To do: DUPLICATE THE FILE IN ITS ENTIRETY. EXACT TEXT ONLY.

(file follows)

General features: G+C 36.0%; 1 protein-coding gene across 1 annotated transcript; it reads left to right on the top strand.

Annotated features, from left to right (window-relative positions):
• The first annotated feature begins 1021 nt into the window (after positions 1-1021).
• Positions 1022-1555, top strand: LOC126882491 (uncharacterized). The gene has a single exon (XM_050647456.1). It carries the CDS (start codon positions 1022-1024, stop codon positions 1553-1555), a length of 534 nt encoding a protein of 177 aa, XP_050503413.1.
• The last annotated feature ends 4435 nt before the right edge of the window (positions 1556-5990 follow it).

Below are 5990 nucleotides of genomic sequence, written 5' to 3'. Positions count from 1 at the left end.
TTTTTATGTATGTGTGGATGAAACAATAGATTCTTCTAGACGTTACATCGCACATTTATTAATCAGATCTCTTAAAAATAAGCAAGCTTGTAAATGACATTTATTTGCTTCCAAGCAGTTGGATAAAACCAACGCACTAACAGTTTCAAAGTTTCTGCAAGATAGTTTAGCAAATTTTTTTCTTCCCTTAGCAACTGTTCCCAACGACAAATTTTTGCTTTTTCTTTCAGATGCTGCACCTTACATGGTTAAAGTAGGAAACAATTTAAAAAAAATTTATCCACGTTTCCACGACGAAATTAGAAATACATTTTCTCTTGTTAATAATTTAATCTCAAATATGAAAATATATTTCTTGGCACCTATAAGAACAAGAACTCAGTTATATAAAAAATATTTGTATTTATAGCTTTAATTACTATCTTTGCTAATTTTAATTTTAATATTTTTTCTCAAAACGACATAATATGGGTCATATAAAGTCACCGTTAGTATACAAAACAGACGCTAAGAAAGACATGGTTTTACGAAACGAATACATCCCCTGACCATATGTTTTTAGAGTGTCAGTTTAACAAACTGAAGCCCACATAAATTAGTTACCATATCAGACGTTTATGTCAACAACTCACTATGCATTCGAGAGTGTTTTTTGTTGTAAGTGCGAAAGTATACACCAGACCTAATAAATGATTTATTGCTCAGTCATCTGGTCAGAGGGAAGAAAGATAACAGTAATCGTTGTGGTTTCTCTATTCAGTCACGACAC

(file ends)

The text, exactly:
General features: G+C 36.0%; 1 protein-coding gene across 1 annotated transcript; it reads left to right on the top strand.

Annotated features, from left to right (window-relative positions):
• The first annotated feature begins 1021 nt into the window (after positions 1-1021).
• Positions 1022-1555, top strand: LOC126882491 (uncharacterized). The gene has a single exon (XM_050647456.1). It carries the CDS (start codon positions 1022-1024, stop codon positions 1553-1555), a length of 534 nt encoding a protein of 177 aa, XP_050503413.1.
• The last annotated feature ends 4435 nt before the right edge of the window (positions 1556-5990 follow it).

Below are 5990 nucleotides of genomic sequence, written 5' to 3'. Positions count from 1 at the left end.
TTTTTATGTATGTGTGGATGAAACAATAGATTCTTCTAGACGTTACATCGCACATTTATTAATCAGATCTCTTAAAAATAAGCAAGCTTGTAAATGACATTTATTTGCTTCCAAGCAGTTGGATAAAACCAACGCACTAACAGTTTCAAAGTTTCTGCAAGATAGTTTAGCAAATTTTTTTCTTCCCTTAGCAACTGTTCCCAACGACAAATTTTTGCTTTTTCTTTCAGATGCTGCACCTTACATGGTTAAAGTAGGAAACAATTTAAAAAAAATTTATCCACGTTTCCACGACGAAATTAGAAATACATTTTCTCTTGTTAATAATTTAATCTCAAATATGAAAATATATTTCTTGGCACCTATAAGAACAAGAACTCAGTTATATAAAAAATATTTGTATTTATAGCTTTAATTACTATCTTTGCTAATTTTAATTTTAATATTTTTTCTCAAAACGACATAATATGGGTCATATAAAGTCACCGTTAGTATACAAAACAGACGCTAAGAAAGACATGGTTTTACGAAACGAATACATCCCCTGACCATATGTTTTTAGAGTGTCAGTTTAACAAACTGAAGCCCACATAAATTAGTTACCATATCAGACGTTTATGTCAACAACTCACTATGCATTCGAGAGTGTTTTTTGTTGTAAGTGCGAAAGTATACACCAGACCTAATAAATGATTTATTGCTCAGTCATCTGGTCAGAGGGAAGAAAGATAACAGTAATCGTTGTGGTTTCTCTATTCAGTCACGACAC